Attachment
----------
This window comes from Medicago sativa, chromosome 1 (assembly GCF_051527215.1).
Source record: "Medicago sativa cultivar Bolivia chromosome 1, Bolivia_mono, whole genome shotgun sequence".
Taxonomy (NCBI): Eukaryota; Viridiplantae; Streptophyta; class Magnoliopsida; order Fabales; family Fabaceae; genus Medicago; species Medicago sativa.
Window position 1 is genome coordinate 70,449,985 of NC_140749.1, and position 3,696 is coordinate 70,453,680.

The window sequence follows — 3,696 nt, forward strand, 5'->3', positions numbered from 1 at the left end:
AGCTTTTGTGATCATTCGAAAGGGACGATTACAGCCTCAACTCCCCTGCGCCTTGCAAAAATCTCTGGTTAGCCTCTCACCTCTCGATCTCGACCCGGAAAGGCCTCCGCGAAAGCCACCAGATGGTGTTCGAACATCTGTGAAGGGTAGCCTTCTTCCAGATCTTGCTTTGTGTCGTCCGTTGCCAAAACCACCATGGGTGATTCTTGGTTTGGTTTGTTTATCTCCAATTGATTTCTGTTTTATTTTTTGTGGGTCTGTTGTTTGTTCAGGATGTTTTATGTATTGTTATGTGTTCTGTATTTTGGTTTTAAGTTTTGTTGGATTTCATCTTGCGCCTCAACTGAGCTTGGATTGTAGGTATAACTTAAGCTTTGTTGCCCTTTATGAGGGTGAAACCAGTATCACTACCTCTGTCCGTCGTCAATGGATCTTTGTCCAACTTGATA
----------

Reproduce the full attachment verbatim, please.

This window comes from Medicago sativa, chromosome 1 (assembly GCF_051527215.1).
Source record: "Medicago sativa cultivar Bolivia chromosome 1, Bolivia_mono, whole genome shotgun sequence".
Taxonomy (NCBI): Eukaryota; Viridiplantae; Streptophyta; class Magnoliopsida; order Fabales; family Fabaceae; genus Medicago; species Medicago sativa.
Window position 1 is genome coordinate 70,449,985 of NC_140749.1, and position 3,696 is coordinate 70,453,680.

The window sequence follows — 3,696 nt, forward strand, 5'->3', positions numbered from 1 at the left end:
AGCTTTTGTGATCATTCGAAAGGGACGATTACAGCCTCAACTCCCCTGCGCCTTGCAAAAATCTCTGGTTAGCCTCTCACCTCTCGATCTCGACCCGGAAAGGCCTCCGCGAAAGCCACCAGATGGTGTTCGAACATCTGTGAAGGGTAGCCTTCTTCCAGATCTTGCTTTGTGTCGTCCGTTGCCAAAACCACCATGGGTGATTCTTGGTTTGGTTTGTTTATCTCCAATTGATTTCTGTTTTATTTTTTGTGGGTCTGTTGTTTGTTCAGGATGTTTTATGTATTGTTATGTGTTCTGTATTTTGGTTTTAAGTTTTGTTGGATTTCATCTTGCGCCTCAACTGAGCTTGGATTGTAGGTATAACTTAAGCTTTGTTGCCCTTTATGAGGGTGAAACCAGTATCACTACCTCTGTCCGTCGTCAATGGATCTTTGTCCAACTTGATA